May 12, 2004

Sunshine patriot...

I mentioned with disgust in this post Senator Kennedy's statement: "Shamefully we now learn that Saddam's torture chambers reopened under new management, U.S. management." In the comments my friend Andrew wrote:

How is it loathsome to note that Saddam used to torture people where are (hopefully _were_) torturing people? Or do you deny that we are (were) torturing people?
Posted by Andrew Cory at May 12, 2004 12:09 AM

If you have to ask, you will never understand...
Posted by John Weidner at May 12, 2004 06:41 AM

Try me.
Posted by Andrew Cory at May 12, 2004 08:28 AM

The long answer: I think the statement is logically and morally obtuse, but that's not what makes it creepy.

It's the place from which he's speaking that's the wrongness. I recently read Washington's Crossing. (Don't miss it folks. It's great.) and I'm thinking right now about our soldiers marching through snow and mud, retreating from catastrophe at New York, our army reduced to a few thousand men, then turning, attacking with shocking effectiveness and skill against some of the world's best, winning at Trenton and Princeton...That was us. Not some strangers in a dim past. WE were there. We were passionate debaters both then and now, and many of the questions are exactly the same. (For instance whether problem of whether to aid other peoples who were seeking liberty, or stay home and tend to our knitting, was a hot-button from the earliest days of the Republic)

If you're American, and you know about those people (you probably won't learn much in school) then you love them. You don't excuse their flaws and mistakes, or eschew criticism. But you love them first, like parents love their children. And they did commit crimes, though those tended to be things like treating a Tory to some tar and feathers, or burning his barn. [Tory meaning loyalist, not the British political party] Americans were shocked utterly by the rapes and the looting at gunpoint that came with European troops. Imagine some prissy little Sociology professor telling you the Continentals were just a bunch of racists and war criminals!

This new war was imposed on us at 9/11. And the invasion of Iraq was debated and approved by Congress. Our country is now at war! It is wrong to now assume an attitude of distance. Of remoteness. Of, "this icky war is something the cat dragged in. It has nothing to do with me." Mr Kennedy, as an American citizen, should be with our soldiers in spirit. Sandstorms in Iraq should chafe his skin. On a hot day he should be thinking about our guys wearing body armor at 120 degrees. His first reaction should have been, "If it will save our soldiers we should torture a bunch more of those scumbags!" Then he should have had second thoughts, and said to himself, "No, that's not us. That's not what we are all about. We shouldn't do it even if it saves some of our lives. And the responsibility is mine, as a US citizen, and I think it's what our guys would really want."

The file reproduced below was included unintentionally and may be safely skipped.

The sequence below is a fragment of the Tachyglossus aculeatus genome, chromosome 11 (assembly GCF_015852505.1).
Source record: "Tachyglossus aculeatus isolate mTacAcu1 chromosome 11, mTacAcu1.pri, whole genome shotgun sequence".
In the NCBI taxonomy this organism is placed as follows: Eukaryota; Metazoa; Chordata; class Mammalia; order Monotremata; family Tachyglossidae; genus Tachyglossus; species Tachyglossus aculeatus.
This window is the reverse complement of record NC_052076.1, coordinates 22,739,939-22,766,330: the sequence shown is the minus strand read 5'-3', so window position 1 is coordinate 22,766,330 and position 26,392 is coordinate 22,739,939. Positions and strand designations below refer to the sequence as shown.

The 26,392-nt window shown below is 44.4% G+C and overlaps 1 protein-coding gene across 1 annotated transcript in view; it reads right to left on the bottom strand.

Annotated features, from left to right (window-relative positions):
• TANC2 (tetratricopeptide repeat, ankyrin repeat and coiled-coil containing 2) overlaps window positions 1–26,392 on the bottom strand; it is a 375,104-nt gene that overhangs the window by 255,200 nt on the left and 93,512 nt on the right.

That's how an American reacts. Mr Kennedy's words are wrong because they reek of distance. Of lofty disdain for ordinary soldiers and their problems. It was something the Mayor of Paris might be expected to say.

I recently had a long comments-debate about Abu Ghraib here, with Sgt Stryker. We disagreed, but I was never offended. He's one of us, he's criticizing from inside. Not looking down at our people like they were bugs.

(The short answer: He's a Tory. He should be tarred-and-feathered.)

THESE are the times that try men's souls. The summer soldier and the sunshine patriot will, in this crisis, shrink from the service of their country; but he that stands it now, deserves the love and thanks of man and woman...--Tom Paine

Posted by John Weidner at May 12, 2004 5:54 PM
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